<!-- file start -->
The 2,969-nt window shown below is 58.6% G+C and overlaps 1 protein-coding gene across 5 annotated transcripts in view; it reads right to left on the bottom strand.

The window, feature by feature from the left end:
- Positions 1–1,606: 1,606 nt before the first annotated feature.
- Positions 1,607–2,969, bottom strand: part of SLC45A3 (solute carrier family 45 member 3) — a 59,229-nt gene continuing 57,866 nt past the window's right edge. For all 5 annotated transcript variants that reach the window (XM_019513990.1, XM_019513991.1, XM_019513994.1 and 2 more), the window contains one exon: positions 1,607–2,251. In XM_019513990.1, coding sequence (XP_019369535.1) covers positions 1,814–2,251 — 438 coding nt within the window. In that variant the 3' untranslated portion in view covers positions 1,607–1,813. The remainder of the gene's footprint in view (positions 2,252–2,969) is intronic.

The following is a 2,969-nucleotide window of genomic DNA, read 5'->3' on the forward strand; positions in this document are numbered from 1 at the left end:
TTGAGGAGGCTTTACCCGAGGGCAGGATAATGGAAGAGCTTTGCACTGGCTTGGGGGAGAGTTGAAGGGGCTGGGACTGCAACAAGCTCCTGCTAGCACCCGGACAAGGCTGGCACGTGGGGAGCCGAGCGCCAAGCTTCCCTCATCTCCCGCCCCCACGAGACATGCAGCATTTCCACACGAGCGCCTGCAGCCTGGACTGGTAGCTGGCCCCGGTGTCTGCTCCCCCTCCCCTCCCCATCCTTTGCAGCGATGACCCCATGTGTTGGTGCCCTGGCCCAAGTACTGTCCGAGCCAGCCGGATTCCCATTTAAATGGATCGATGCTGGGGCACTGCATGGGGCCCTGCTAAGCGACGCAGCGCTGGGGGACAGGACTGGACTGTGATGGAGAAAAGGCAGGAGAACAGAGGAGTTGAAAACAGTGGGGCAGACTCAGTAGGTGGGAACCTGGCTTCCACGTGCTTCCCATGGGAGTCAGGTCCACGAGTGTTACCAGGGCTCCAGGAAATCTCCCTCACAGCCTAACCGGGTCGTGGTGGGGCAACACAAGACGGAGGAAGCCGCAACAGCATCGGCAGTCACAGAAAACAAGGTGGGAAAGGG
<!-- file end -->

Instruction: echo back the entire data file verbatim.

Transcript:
The 2,969-nt window shown below is 58.6% G+C and overlaps 1 protein-coding gene across 5 annotated transcripts in view; it reads right to left on the bottom strand.

The window, feature by feature from the left end:
- Positions 1–1,606: 1,606 nt before the first annotated feature.
- Positions 1,607–2,969, bottom strand: part of SLC45A3 (solute carrier family 45 member 3) — a 59,229-nt gene continuing 57,866 nt past the window's right edge. For all 5 annotated transcript variants that reach the window (XM_019513990.1, XM_019513991.1, XM_019513994.1 and 2 more), the window contains one exon: positions 1,607–2,251. In XM_019513990.1, coding sequence (XP_019369535.1) covers positions 1,814–2,251 — 438 coding nt within the window. In that variant the 3' untranslated portion in view covers positions 1,607–1,813. The remainder of the gene's footprint in view (positions 2,252–2,969) is intronic.

The following is a 2,969-nucleotide window of genomic DNA, read 5'->3' on the forward strand; positions in this document are numbered from 1 at the left end:
TTGAGGAGGCTTTACCCGAGGGCAGGATAATGGAAGAGCTTTGCACTGGCTTGGGGGAGAGTTGAAGGGGCTGGGACTGCAACAAGCTCCTGCTAGCACCCGGACAAGGCTGGCACGTGGGGAGCCGAGCGCCAAGCTTCCCTCATCTCCCGCCCCCACGAGACATGCAGCATTTCCACACGAGCGCCTGCAGCCTGGACTGGTAGCTGGCCCCGGTGTCTGCTCCCCCTCCCCTCCCCATCCTTTGCAGCGATGACCCCATGTGTTGGTGCCCTGGCCCAAGTACTGTCCGAGCCAGCCGGATTCCCATTTAAATGGATCGATGCTGGGGCACTGCATGGGGCCCTGCTAAGCGACGCAGCGCTGGGGGACAGGACTGGACTGTGATGGAGAAAAGGCAGGAGAACAGAGGAGTTGAAAACAGTGGGGCAGACTCAGTAGGTGGGAACCTGGCTTCCACGTGCTTCCCATGGGAGTCAGGTCCACGAGTGTTACCAGGGCTCCAGGAAATCTCCCTCACAGCCTAACCGGGTCGTGGTGGGGCAACACAAGACGGAGGAAGCCGCAACAGCATCGGCAGTCACAGAAAACAAGGTGGGAAAGGG